In this case study I'd like to show you just how Centurial supports your family research.
My research starts with this image of a gravestone of two of my ancestors, Hendrik Coenen and Anna Coenen-Meulenberg. I switch back to Centurial and I start by creating a new research project. Let's call it My Family. As you can see, it's completely empty. There are no sources and no persons.
To add the image of the gravestone as my first source, I select 'Add a source' from the sources menu. The first purpose of the dialog that pops up is to describe exactly what source I am using. In this case, I visited the cemetery personally to take this picture, so my source is the cemetery itself. I then fill out all the details about this cemetery. As you can see, while I was entering all details about this source, a nicely formatted source reference is being generated in the bottom left corner. This source reference is in accordance with the beautiful Evidence Explained by Elizabeth Shown Mills.
When I press 'OK', a new source is added to the research project. I can close it, and then reopen it from the Source List.
The next step is to add the image file to the project. I could open the file, I could drag&drop it, but in this case I'll copy it into the project. As you can see, the file shows up inside Centurial. I can view the file in detail by double-clicking it, and I can go back by pressing this close button.
Next I start extracting the information that is available in this source. It is very important that I only enter claims that are explicitely stated, and that I try not to make any assumptions. I add a first person, and I enter Coenen as the family name, and then Hendrik as the nickname. The birth date is the 11th of june 1884, and he died on the 30th of september of 1962. Then I add a partner, for Meulenberg, Anna, born the first of january 1889, and she died on the second of june 1974.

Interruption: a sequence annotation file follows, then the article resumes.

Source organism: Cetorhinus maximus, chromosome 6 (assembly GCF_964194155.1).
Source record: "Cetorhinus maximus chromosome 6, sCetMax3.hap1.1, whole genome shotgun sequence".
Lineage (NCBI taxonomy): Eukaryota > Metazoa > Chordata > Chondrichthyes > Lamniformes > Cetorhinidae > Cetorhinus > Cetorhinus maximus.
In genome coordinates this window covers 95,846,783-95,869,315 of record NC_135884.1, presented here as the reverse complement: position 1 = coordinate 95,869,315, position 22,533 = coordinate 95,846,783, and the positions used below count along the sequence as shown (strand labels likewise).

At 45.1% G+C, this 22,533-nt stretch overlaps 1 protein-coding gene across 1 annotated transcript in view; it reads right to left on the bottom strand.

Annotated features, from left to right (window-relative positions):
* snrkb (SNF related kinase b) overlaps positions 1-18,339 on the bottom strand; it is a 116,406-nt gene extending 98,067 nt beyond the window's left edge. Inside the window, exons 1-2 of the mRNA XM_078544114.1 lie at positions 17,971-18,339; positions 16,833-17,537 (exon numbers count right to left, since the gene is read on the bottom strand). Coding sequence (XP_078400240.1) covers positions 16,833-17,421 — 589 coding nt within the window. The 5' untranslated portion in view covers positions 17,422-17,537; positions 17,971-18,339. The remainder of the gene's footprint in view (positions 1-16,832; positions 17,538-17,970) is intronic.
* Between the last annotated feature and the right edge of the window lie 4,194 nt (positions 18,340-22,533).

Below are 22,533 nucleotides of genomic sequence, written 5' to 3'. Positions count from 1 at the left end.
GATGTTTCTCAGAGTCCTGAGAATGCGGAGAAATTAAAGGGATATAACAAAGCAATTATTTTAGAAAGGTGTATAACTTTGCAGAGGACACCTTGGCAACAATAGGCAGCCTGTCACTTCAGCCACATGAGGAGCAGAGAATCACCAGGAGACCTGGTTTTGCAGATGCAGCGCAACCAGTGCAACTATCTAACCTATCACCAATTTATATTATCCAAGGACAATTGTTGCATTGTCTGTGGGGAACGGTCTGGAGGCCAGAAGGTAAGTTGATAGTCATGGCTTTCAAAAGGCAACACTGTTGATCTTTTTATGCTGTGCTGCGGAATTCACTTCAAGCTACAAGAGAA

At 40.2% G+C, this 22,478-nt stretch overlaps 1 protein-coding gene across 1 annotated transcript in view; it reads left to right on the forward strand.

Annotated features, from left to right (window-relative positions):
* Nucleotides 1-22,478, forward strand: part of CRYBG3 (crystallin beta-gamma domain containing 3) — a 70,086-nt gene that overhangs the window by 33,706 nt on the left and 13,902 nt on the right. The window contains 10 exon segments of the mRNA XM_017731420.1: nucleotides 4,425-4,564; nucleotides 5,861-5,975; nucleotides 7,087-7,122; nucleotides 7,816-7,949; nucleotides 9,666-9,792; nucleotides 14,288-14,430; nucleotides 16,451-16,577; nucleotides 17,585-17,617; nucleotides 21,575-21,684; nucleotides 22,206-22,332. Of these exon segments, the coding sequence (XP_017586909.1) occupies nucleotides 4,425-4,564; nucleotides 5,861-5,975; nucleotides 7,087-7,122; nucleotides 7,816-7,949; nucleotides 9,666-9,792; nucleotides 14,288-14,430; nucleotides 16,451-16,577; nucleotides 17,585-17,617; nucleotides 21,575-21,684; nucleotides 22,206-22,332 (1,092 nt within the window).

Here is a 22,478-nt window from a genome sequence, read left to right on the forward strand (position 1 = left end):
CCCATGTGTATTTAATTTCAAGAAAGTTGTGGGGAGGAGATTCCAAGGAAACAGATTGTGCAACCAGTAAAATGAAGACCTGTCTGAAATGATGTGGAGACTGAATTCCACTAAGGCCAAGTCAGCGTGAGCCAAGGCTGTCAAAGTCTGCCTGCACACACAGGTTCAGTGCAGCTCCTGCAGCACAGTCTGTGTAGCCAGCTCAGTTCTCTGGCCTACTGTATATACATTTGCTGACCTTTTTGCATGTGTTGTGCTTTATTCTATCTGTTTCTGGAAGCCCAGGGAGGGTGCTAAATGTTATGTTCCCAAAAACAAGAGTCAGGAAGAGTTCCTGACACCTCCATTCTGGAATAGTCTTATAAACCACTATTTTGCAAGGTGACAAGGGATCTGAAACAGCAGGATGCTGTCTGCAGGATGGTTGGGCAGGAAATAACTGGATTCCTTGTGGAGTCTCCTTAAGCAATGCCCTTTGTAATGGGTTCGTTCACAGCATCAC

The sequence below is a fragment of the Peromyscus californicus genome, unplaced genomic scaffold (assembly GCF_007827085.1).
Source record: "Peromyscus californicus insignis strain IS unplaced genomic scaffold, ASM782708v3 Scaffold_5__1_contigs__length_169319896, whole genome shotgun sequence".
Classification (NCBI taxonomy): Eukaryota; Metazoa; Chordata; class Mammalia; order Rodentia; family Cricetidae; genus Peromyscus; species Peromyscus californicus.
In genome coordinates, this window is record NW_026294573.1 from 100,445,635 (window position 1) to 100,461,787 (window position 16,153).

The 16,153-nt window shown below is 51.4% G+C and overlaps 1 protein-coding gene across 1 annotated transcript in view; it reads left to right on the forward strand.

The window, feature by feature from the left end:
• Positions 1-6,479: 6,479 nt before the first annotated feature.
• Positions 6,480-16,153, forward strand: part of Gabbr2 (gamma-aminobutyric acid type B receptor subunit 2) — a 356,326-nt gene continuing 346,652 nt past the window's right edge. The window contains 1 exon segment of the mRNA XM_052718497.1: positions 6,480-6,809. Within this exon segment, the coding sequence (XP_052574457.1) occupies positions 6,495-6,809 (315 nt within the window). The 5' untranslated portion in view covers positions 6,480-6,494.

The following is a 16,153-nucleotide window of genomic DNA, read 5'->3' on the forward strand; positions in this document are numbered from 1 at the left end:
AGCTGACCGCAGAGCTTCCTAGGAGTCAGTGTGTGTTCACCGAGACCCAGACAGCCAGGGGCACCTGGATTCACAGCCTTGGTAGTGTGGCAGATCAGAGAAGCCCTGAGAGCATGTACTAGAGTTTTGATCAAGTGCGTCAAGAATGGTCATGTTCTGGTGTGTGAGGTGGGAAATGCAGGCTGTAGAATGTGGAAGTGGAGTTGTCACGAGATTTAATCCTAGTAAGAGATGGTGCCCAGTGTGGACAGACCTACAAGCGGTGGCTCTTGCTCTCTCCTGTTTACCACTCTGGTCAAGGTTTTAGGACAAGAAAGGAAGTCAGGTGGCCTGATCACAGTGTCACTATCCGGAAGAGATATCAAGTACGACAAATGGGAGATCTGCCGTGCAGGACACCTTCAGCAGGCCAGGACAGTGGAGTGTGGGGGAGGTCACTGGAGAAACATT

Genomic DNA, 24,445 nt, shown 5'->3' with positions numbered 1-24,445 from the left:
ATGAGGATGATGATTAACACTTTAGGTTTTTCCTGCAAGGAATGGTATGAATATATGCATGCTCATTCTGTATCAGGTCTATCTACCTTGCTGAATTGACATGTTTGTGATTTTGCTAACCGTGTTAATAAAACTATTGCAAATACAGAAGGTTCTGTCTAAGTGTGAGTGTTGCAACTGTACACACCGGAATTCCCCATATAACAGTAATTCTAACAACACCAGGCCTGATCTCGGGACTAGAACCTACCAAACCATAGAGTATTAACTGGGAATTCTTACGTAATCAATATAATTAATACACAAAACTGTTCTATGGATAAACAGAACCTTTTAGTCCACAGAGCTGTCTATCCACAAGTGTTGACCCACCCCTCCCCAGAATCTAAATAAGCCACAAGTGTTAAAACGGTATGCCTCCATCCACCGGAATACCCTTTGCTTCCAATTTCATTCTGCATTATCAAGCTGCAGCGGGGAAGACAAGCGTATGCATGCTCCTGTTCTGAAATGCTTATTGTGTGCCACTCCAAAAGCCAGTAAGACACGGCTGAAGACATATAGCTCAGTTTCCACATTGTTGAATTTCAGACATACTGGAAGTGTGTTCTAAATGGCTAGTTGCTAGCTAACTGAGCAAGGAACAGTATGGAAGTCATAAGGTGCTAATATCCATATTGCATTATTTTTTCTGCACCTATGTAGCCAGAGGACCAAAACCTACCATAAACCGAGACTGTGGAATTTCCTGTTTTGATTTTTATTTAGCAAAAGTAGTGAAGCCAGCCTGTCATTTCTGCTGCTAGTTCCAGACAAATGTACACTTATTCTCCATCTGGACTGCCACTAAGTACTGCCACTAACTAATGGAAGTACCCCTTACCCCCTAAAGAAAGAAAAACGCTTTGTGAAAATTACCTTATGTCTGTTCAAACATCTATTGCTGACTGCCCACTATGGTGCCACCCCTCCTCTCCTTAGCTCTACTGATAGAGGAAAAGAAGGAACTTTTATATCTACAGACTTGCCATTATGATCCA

When all information is extracted, we arrive at the step that makes Centurial unique: we correlate the information in this source with all the other available information in the research project. Since this is the first source, no other information is available. But let's go ahead anyway. As you can see, we now have two persons in the network diagram, and they are also showing up in the person list. We have entered our first source.
At FamilySearch.org, I find the birth register of the town of Voerendaal, and on page 30 I find the entry for the birth of Hendrik Coenen. I open the source dialog to add a new source. In this case, I am looking at a digital image of a vital record. So I first select the 'Digital Image' source type, and then for the second layer, I select 'Vital Record'. I then fill out as much of the fields as possible. I switch back to the digital image. I copy all the information on FamilySearch.org to the 'Credit Line' field. The purpose of the 'Repository' field is to make sure other researchers can relocate this source. In the repository browser, I add the FamilySearch.org website. As part of the website, I add the online collection. And I complete the fields for the digital image.
Again, I add the online image to the project. And I extract the available information. This time, when I correlate the information of this new source to the other information in the research project, Centurial combines the information about Hendrik Coenen from the two sources. As you can see, this results in one, larger family tree.
For each person, I can now view the available evidence by selecting the 'View Evidence' command from the context menu. In this view, I can inspect all evidence about Hendrik Coeken, and for each fact I can trace back where the information came from. I can navigate back to the source of this information. Or I can see how the information in this source was correlated.
When I go back to the evidence for Hendrik Coenen once more, I notice that there is conflicting evidence for his birth date. By pressing the 'Analyze' button for the birth date, I can analyze this further. The analysis dialog that pops up shows me the exact research question, and a list of all available evidence. After analyzing this evidence, I come to the conclusion that the 11th of july is the most plausible birth date, since the entries in the birth register are chronologically ordered. I update the fields to reflect this proof argument. As you can see, the new conclusion is now shown in the evidence view and in the network diagram. Later, when new evidence on the birth date of Hendrik Coenen is found, the analysis is automatically marked for review, so I can analyze this new information, and perhaps re-evaluate my conclusion.
Thank you for watching this case study. Hopefully it allowed you to gather an understanding of the way Centurial supports your genealogical research.